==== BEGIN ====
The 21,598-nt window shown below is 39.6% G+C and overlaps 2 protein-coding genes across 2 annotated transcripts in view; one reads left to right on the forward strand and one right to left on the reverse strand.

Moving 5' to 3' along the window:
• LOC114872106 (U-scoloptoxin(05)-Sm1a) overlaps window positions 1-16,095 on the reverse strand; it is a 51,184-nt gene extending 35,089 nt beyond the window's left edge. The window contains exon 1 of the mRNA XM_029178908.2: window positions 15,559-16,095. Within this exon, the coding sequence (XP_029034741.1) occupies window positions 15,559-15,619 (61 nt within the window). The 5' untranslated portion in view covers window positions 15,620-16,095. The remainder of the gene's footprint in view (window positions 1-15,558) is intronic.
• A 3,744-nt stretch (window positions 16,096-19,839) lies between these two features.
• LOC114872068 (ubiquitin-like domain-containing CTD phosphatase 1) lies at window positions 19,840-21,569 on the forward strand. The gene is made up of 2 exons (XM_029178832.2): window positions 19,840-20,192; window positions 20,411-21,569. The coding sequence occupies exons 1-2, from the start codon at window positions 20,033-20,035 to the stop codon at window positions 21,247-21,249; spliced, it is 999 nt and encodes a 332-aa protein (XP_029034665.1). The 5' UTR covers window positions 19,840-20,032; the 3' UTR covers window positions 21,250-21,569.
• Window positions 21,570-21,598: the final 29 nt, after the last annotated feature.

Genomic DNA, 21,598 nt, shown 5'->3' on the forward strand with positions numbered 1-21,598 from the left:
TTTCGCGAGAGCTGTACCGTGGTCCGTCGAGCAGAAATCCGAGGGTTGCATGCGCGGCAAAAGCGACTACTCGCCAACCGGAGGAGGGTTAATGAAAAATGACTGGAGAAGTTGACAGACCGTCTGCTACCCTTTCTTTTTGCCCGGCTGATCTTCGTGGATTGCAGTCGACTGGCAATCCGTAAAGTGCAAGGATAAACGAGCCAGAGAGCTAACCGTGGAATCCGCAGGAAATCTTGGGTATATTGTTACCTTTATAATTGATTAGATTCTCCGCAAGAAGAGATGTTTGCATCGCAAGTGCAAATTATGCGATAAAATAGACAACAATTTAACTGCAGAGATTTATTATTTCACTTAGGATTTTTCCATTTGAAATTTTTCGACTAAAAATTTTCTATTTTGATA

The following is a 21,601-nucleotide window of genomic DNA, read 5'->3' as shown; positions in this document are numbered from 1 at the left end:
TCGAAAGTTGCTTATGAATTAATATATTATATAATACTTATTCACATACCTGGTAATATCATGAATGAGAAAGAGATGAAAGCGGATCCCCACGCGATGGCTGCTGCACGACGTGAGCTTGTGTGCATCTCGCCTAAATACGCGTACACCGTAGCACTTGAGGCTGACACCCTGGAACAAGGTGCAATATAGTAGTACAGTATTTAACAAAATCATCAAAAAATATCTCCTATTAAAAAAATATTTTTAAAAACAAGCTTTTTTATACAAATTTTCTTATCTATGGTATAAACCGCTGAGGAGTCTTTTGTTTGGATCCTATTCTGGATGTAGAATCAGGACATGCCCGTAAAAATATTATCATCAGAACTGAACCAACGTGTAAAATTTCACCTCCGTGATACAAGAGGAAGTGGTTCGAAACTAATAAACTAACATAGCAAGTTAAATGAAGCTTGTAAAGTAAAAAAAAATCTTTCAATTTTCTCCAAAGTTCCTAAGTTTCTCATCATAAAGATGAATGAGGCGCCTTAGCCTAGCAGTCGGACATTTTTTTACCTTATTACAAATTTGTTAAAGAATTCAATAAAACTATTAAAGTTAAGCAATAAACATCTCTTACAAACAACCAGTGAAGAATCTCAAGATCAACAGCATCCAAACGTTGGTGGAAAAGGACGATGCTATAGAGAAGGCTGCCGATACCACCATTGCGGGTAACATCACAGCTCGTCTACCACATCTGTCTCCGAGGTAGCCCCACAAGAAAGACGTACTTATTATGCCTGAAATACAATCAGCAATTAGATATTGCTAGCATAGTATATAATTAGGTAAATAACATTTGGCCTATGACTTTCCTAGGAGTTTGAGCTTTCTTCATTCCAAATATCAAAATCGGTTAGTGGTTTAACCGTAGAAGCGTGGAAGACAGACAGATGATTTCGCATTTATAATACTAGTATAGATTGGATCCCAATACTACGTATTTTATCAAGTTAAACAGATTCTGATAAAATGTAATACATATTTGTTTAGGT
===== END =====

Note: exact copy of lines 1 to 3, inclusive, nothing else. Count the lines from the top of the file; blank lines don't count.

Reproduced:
The 21,598-nt window shown below is 39.6% G+C and overlaps 2 protein-coding genes across 2 annotated transcripts in view; one reads left to right on the forward strand and one right to left on the reverse strand.

Moving 5' to 3' along the window:
• LOC114872106 (U-scoloptoxin(05)-Sm1a) overlaps window positions 1-16,095 on the reverse strand; it is a 51,184-nt gene extending 35,089 nt beyond the window's left edge. The window contains exon 1 of the mRNA XM_029178908.2: window positions 15,559-16,095. Within this exon, the coding sequence (XP_029034741.1) occupies window positions 15,559-15,619 (61 nt within the window). The 5' untranslated portion in view covers window positions 15,620-16,095. The remainder of the gene's footprint in view (window positions 1-15,558) is intronic.